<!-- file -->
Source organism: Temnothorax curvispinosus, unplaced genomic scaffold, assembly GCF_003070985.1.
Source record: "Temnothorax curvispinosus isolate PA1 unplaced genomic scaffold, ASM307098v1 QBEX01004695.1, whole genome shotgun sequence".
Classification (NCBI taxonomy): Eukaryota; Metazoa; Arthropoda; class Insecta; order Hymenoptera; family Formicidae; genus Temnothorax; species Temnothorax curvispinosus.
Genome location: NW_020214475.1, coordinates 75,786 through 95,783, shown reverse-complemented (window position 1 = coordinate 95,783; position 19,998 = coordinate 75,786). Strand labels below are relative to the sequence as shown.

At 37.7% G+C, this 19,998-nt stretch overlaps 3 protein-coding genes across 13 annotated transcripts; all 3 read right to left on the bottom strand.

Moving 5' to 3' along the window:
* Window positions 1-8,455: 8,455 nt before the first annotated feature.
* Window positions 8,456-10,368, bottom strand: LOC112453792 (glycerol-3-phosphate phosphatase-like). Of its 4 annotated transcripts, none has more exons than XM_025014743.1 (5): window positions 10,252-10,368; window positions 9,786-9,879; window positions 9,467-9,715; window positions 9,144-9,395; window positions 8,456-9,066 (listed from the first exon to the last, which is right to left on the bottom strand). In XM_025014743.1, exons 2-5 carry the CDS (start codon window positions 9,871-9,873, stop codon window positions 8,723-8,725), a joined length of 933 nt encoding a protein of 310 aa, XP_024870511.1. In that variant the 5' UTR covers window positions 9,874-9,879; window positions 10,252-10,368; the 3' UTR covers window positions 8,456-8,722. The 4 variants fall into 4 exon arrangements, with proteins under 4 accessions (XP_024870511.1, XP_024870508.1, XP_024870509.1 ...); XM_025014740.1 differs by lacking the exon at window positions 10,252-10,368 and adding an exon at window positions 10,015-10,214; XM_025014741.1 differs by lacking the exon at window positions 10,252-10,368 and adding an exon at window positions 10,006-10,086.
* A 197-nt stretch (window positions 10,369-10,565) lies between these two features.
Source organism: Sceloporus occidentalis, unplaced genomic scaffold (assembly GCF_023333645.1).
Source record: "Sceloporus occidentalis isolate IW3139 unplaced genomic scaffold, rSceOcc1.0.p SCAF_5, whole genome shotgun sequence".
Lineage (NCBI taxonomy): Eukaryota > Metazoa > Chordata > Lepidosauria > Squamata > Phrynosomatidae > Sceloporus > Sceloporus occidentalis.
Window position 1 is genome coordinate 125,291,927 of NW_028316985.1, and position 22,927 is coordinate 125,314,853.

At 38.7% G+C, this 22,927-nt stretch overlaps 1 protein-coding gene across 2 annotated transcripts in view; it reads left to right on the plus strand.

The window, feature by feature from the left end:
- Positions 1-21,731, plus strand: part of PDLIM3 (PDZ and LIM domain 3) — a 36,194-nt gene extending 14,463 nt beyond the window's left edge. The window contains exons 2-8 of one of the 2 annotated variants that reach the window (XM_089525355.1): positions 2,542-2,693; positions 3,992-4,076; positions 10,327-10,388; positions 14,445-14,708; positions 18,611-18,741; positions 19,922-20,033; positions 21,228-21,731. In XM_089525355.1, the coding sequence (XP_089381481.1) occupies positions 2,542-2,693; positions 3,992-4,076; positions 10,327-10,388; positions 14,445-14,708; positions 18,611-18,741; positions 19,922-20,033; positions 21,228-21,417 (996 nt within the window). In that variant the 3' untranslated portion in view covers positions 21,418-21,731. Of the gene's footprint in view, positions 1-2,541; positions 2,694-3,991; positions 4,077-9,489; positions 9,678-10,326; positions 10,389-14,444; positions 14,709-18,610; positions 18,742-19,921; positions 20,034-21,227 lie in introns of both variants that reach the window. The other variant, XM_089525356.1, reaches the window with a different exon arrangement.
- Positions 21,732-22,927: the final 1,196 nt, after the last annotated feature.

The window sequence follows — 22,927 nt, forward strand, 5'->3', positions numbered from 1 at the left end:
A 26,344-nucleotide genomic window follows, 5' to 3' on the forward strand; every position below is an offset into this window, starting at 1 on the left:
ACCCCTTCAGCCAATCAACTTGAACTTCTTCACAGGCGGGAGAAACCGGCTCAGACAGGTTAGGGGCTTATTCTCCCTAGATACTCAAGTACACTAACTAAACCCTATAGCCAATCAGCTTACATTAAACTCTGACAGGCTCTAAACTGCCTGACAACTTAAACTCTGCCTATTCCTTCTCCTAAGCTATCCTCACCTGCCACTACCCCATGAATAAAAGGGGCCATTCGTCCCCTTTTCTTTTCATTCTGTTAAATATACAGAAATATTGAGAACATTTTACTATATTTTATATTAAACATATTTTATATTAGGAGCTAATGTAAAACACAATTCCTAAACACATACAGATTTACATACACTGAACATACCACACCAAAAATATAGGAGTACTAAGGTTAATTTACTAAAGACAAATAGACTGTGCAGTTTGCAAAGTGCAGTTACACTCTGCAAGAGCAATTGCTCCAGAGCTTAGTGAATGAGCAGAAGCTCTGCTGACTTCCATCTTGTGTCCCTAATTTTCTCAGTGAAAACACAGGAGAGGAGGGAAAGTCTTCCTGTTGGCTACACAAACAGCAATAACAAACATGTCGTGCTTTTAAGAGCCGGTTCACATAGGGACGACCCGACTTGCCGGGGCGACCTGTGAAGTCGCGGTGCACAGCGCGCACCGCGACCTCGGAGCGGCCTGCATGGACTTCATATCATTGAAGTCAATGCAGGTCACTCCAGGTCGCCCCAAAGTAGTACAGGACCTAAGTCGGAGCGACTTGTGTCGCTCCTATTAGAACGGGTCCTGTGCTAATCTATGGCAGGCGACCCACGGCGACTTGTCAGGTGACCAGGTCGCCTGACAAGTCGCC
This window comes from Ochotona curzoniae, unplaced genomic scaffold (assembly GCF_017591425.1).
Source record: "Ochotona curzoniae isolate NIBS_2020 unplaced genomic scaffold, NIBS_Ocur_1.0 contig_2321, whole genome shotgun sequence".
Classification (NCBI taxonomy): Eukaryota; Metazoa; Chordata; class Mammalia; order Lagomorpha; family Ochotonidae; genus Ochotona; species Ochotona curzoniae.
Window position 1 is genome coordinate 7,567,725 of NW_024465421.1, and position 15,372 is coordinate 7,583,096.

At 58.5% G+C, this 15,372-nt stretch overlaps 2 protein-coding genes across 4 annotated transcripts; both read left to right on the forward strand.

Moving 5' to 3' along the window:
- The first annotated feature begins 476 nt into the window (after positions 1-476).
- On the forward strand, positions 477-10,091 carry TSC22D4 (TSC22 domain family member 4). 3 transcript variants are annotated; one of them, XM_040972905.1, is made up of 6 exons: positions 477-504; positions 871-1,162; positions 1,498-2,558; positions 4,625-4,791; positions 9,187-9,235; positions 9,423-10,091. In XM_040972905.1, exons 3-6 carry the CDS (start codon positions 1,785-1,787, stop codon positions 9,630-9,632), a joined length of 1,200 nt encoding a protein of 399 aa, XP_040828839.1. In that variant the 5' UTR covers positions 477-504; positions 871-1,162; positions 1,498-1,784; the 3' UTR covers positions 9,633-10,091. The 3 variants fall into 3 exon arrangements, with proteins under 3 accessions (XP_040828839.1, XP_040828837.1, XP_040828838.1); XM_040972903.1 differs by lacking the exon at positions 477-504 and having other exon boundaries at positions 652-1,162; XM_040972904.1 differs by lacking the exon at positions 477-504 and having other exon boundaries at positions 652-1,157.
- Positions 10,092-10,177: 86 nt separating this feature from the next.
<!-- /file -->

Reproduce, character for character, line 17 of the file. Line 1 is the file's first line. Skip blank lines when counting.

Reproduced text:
- Positions 21,732-22,927: the final 1,196 nt, after the last annotated feature.